5 Things That Happen When You Start Running

I only run if something’s chasing me!
— Hilarious People Everywhere

Why start running?

It seems like an odd thing to do, right?  We have cars, bikes, taxis, and countless other forms of transportation to get us from point A to point B- and let's be honest, when people go out for a run, they typically end up back at point A and sweaty.  So maybe running isn't about transportation.  Great, so why do it?

I'm going to share 5 things with you that happen when you start running regularly.  

1. You feel better/faster/stronger.


Your initial reaction might be, yeah, no, I ran once and it did NOT feel good.  In fact, it felt hard, I was out of breath, and my legs hurt.  Not good.  

I'm talking about your overall well-being.  If you start incorporating running into your lifestyle on a regular basis, you will notice a significant change in how your body feels throughout the day!  Each step you take further improves your cardiovascular strength and health.  The stairs won't wind you, you'll be more likely to keep up with the kids, and your metabolism will pick up greatly.  So when you're hitting the pavement, and you feel like it's hard or uncomfortable, remember that these are growing pains.  If you keep with it, you'll start to feel stronger as your abilities grow!

2. You'll be happier :)


Yepp, there are ENDLESS studies that show the positive effect of exercise on mood. Scientifically speaking, we've probably all heard that exercise boosts our endorphins, which act as your body's natural painkillers.  This is true of running as well, but some scientists argue that perhaps the famous "runner's high" is more due to the serotonin production in our bodies.  Serotonin is utilized in treatments for depression, anxiety, and sleep disorders, and when it's activated in our body, we are much less likely to become stuck in negative thought patterns or a bad mood.  Other possible contributors to this walking on clouds feeling that comes after a run are growth hormones being released in to the bloodstream, as well as an increase in our bodies' natural production of dopamine, which may have the longest effect, encouraging runners to continue growing in their running practice long after an individual race.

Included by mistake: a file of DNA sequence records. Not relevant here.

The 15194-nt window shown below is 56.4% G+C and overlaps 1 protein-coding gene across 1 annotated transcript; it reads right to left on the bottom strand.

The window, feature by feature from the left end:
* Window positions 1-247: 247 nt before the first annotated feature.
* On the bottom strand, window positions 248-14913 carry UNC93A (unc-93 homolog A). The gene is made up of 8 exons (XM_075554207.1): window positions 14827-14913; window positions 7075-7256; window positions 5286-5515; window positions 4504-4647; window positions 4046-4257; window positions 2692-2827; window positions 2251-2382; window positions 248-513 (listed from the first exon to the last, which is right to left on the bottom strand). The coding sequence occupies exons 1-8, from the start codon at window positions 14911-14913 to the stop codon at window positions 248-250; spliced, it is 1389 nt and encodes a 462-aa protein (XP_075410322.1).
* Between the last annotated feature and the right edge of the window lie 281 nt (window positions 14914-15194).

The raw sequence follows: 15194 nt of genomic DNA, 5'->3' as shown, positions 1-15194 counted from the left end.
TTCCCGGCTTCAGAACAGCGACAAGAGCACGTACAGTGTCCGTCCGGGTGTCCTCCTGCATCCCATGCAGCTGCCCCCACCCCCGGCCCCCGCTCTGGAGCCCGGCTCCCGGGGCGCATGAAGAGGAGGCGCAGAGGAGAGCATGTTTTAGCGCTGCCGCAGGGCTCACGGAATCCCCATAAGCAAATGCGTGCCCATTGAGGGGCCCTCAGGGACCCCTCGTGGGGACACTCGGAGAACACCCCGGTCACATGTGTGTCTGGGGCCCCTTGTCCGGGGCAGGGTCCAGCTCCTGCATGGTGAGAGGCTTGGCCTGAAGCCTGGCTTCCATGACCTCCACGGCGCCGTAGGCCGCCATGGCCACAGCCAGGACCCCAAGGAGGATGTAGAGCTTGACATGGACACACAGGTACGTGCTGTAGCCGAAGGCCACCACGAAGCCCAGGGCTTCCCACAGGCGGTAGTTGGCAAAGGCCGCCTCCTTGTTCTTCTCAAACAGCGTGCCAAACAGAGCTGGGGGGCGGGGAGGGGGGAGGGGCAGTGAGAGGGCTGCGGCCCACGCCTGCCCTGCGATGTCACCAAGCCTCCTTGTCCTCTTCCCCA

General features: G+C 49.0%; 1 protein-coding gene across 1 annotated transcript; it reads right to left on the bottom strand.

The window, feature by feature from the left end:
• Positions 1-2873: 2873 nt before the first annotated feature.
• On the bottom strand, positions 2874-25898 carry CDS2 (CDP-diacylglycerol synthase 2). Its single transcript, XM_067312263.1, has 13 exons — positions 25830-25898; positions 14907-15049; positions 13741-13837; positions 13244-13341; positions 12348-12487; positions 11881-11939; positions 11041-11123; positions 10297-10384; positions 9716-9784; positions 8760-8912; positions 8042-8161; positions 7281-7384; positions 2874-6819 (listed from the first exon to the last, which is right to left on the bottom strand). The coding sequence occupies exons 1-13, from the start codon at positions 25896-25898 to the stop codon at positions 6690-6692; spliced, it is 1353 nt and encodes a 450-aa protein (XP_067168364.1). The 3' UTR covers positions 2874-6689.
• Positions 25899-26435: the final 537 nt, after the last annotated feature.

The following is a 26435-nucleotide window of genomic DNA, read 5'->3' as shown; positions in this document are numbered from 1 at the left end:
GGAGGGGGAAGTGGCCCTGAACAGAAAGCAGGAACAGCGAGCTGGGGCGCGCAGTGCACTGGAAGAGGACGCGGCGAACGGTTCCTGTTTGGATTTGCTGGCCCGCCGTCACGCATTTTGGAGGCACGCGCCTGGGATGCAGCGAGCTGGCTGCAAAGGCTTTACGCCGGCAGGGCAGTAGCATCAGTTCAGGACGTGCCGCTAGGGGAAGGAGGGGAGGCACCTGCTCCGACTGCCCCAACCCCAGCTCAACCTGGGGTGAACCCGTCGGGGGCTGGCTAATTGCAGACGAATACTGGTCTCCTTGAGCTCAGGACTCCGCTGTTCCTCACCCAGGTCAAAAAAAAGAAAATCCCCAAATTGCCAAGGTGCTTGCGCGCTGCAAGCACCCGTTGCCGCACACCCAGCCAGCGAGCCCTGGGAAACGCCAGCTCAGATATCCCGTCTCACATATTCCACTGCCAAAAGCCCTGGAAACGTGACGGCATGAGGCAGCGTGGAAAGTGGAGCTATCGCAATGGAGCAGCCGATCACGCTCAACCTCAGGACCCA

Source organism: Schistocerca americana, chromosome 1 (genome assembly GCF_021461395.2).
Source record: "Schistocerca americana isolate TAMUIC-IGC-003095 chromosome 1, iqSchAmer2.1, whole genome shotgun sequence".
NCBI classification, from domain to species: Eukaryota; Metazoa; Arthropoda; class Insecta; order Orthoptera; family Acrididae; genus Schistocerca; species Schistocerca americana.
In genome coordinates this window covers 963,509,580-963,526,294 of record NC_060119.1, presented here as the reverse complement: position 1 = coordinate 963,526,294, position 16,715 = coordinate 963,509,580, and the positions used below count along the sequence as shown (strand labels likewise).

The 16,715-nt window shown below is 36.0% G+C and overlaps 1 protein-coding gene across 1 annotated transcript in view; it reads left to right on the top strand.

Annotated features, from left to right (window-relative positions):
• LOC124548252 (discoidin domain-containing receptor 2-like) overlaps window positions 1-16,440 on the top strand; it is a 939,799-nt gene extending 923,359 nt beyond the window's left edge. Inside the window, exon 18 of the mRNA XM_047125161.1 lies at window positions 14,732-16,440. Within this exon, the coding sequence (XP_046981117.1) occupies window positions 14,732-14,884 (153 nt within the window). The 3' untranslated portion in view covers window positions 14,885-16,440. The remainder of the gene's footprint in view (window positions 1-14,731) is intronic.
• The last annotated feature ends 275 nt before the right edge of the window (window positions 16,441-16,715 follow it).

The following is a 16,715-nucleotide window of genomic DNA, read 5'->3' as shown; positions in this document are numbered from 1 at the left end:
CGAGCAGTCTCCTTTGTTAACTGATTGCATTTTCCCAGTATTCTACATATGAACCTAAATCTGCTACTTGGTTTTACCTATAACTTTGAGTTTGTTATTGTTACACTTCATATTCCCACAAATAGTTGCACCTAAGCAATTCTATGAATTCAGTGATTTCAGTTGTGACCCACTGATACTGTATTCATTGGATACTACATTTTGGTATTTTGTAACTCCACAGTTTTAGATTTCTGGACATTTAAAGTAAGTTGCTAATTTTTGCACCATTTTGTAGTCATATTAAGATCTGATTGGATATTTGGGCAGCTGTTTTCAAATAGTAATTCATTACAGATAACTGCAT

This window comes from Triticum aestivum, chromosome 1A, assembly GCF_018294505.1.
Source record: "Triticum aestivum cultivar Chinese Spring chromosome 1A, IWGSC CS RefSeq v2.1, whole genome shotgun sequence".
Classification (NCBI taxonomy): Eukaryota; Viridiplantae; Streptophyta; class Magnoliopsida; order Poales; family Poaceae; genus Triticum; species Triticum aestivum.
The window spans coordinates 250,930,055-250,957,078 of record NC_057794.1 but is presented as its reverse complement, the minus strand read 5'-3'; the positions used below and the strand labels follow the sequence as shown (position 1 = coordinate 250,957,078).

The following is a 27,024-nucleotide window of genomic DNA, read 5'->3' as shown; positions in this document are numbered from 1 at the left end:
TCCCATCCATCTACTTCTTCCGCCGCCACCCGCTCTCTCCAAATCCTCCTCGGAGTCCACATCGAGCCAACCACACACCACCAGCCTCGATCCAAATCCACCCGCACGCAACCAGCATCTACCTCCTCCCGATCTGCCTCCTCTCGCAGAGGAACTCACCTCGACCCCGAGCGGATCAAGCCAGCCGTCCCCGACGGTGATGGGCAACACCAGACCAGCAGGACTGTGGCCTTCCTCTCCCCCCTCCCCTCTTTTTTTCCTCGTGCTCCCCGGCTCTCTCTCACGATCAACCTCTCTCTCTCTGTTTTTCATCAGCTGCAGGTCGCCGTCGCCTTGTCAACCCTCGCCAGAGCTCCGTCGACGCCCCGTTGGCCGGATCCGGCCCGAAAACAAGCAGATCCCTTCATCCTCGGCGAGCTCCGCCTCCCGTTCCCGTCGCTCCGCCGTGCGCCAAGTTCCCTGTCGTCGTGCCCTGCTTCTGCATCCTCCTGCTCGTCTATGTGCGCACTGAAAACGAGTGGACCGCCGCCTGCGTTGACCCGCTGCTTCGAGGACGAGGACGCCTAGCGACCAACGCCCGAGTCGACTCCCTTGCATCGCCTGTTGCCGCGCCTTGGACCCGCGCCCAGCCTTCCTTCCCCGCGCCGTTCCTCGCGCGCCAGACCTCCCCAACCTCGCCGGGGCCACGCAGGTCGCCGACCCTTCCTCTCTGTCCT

My personal experience is that when I incorporate 30-45 minutes of cardiovascular activity in my day, I am much more positive, energetic, relaxed, and pleasant to be around.  It helps boost our self-esteem, and it takes us to our next point...

3. You'll start to see yourself differently.


When you establish a running practice, you start to witness your own inner potential and capability.  You realize that you are powerful.  Whether you are running your first mile or your first marathon, you are able to look back to where you were when you began and see how much you have grown.